3. Somebody who is chosen to lead or officiate over a meeting: The president of the parents' organization called the assemblage to order.

The president of the company set a new precedent by inviting all of the employees for refreshments in her office on her first day on the job.

precipice, precipitate, precipitate, precipitous
precipice (PRES uh pis) (noun)
1. An overhanging or extremely steep mass of rock; such as, a crag or the face of a cliff: He stood on the edge of the precipice as he looked down at the villages.
2. A point where danger, trouble, or difficulty begins: The company is on the edge of a hazardous financial precipice.
precipitate (pri SIP i tayt") (verb)
1. To bring about before expected or needed; to hasten the occurrence of: Andrew must not have been aware that he was about to precipitate a quarrel about the meaning of the word.
2. To send someone or something suddenly and rapidly into a particular state or condition: The sudden death of Lenora's mother could only precipitate a severe family crisis.
precipitate (pri SIP i tit") (adjective)
Hasty, rash, without due deliberation: The precipitate and impulsive act was a cause for much regret.
precipitous (pri SIP i tuhs) (adjective)
1. Very steep and perpendicular: It was a precipitous slope and very dangerous for climbers.
2. Referring to an incident which happens in a very quick and sudden way: There has been a precipitous decline in home sales recently.

People were shocked by the mayor's precipitous fall from political power.

The bank president's precipitous decision will probably precipitate a jumping off of the precipice (figuratively speaking) by the manager unless his decision is carefully reviewed.

predicate, predicate, predict, predictive
predicate (PRED i kayt") (verb)
To suggest, to state, or to declare that something is true, or justified: The preacher's sermon made efforts to predicate that people who follow the teachings of Christ are true Christians.

Douglas tends to predicate his theories on faulty assumptions.

predicate (PRED i kit") (noun)
The part of a sentence that expresses what is said about the subject: In the sentence, "Jane loves to read books", the subject is "Jane" and the predicate is "loves to read books".

Sentences normally have two basic parts, a "subject" and a "predicate".

The simple subject is the principal noun or pronoun that tells what a sentence is about; while the simple predicate is the verb or verb phrase that tells something about the subject; for example, "Penguins dive deep into the water."

In most sentences, the meaning of the simple subject and the simple predicate is expanded or modified by the addition of other words and phrases. The complete subject consists of the simple subject and all of the words that modify it, while the complete predicate consists of the simple predicate and all the words that modify or complete it; for example: "The penguins of Antarctica dive hundreds of feet into the ocean."

A compound predicate has two or more verbs or verb phrases that are joined by a conjunction and have the same subject or subjects: "Diane and Jim will wash the dishes, mop the floor, and cook dinner."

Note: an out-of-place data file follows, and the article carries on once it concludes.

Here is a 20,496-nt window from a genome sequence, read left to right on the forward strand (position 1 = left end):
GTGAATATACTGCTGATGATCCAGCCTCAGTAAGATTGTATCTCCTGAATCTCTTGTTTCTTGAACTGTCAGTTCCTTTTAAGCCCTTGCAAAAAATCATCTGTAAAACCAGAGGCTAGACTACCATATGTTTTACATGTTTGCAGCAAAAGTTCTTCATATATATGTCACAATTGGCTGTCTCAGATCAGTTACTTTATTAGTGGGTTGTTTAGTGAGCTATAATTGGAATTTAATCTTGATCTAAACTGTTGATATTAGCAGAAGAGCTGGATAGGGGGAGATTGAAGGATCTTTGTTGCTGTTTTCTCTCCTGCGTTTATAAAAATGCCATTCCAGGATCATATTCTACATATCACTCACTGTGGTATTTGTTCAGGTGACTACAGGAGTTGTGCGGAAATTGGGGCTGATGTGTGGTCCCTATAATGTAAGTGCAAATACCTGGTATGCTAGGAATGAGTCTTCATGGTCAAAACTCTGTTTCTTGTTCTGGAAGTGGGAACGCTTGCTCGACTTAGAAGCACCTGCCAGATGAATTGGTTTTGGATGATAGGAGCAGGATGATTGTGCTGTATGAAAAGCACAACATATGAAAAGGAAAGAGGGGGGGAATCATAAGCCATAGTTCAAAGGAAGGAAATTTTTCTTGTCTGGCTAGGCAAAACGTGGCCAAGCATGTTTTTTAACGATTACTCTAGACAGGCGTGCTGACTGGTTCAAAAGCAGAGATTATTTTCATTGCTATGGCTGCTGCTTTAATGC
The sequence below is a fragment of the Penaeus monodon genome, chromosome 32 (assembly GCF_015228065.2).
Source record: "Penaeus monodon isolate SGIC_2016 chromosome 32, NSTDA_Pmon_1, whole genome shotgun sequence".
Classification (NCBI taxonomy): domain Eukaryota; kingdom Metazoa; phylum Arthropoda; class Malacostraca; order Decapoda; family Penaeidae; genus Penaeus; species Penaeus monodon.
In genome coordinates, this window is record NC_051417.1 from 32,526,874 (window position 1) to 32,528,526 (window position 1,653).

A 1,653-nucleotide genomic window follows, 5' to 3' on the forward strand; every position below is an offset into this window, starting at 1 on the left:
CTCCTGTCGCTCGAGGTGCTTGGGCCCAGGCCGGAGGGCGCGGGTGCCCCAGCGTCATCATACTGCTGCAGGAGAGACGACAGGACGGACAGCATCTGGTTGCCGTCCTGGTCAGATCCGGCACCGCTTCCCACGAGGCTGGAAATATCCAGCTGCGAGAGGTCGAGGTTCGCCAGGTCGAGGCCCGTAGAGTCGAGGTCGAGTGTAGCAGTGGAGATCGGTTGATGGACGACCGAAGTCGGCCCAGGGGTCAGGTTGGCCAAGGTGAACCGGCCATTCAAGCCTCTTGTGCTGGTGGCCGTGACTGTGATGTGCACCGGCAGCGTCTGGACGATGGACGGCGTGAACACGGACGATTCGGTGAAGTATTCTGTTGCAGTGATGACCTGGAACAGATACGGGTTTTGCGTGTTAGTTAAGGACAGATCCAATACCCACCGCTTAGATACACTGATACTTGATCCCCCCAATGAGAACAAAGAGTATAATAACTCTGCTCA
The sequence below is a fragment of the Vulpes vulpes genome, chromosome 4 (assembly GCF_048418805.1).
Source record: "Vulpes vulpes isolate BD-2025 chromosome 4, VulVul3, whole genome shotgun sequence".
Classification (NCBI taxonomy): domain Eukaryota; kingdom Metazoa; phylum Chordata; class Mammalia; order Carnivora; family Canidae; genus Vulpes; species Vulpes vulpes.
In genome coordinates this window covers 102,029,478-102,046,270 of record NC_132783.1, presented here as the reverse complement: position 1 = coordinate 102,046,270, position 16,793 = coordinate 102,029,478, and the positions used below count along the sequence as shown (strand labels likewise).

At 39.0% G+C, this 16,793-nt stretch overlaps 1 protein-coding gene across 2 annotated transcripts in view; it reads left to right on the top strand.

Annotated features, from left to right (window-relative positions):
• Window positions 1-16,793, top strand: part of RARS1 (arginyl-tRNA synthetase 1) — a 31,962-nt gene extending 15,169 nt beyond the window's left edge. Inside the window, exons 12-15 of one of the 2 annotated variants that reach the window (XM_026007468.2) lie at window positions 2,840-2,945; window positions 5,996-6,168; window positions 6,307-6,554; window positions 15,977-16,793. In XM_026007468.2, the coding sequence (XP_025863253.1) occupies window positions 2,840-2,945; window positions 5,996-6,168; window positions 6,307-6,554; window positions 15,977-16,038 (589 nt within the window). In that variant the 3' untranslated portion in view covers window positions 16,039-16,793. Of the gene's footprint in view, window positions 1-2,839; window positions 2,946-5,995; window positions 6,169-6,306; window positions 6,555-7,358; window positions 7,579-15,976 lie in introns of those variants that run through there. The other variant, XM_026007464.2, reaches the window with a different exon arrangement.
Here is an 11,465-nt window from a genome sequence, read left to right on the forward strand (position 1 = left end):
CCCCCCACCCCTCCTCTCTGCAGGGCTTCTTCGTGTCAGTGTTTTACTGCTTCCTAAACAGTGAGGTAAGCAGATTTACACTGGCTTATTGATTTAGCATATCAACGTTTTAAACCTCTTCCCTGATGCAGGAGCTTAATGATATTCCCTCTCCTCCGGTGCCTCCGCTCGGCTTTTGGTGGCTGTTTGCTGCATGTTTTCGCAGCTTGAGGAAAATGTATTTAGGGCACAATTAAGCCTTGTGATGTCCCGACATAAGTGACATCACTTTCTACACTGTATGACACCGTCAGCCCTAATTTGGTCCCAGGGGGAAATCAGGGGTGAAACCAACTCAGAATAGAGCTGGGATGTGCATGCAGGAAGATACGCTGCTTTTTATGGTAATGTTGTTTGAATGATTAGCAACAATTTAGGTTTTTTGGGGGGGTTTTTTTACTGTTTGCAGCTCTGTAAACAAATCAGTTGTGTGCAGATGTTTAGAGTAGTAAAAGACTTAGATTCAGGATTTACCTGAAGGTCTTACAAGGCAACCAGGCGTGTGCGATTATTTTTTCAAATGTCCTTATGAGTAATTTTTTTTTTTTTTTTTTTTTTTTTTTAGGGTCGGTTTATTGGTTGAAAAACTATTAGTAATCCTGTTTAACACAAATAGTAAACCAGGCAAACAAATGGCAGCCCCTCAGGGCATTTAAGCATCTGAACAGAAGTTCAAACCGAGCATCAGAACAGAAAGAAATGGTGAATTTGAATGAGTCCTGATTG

predict (pri DIKT) (verb)
To foretell a future event based on reason or experience: The meteorologist's job is to predict the weather to the best of his ability using weather maps, etc.
predictive (pri DIK tiv) (adjective)
Characteristic of something that foretells a situation: High blood pressure could be predictive of future heart problems.

The speech that the educational critic for the newspaper made seemed predictive of the future of grammar and creative writing in the schools.

Lucinda attempted to predict that children will no longer know what a predicate is and she tried to predicate her theories on the recent test scores from the schools.

premier; première, premiere
premier (pri MIR, pree MIR) (adjective)
Concerning something which precedes in position, rank, status, or time: The premier importance of Mr. Jones to the political party was confirmed after an election among his peers.

The new film was given the premier placement on the schedule at the film festival.

première (pri MIR, pri MEER) (noun)
The first exhibition or performance of something: The artist worked hard to organize her paintings for the première which was scheduled in December.
premiere (pri MIR, pri MEER) (noun)
The first appearance of an actor, or actress, in a lead role: Saturday was the premiere for Jill's aunt who was staring in a new play written especially for her.

Yesterday was the première performance of Marissa's play as well as the premiere for the main actress. Her friend is considered premier among the local playwrights.

premise, surmise
premise (PREM is) (noun)
1. That which is set forth ahead of time as an introduction to a discussion, etc.: The premise of the suffragette movement was that women were entitled to the same rights and responsibilities as men.
2. Property upon which a building may be placed; a building: With the windfall from the lottery, Francisca decided to purchase a premise upon which to erect a school.
3. Something that is taken for granted or assumed: It was the premise of the city hall that there would be no opposition to higher taxes the following year.
surmise (suhr MIGHZ) (verb)
To imagine or infer something based on thin or flimsy evidence: Greg stated, "Do not surmise that Walter can swim just because he likes to exercise in the swimming pool."

There is a premise down the street that is to be developed as a park, including a swimming pool. Dennis tends to surmise that there are plans for life guards, too.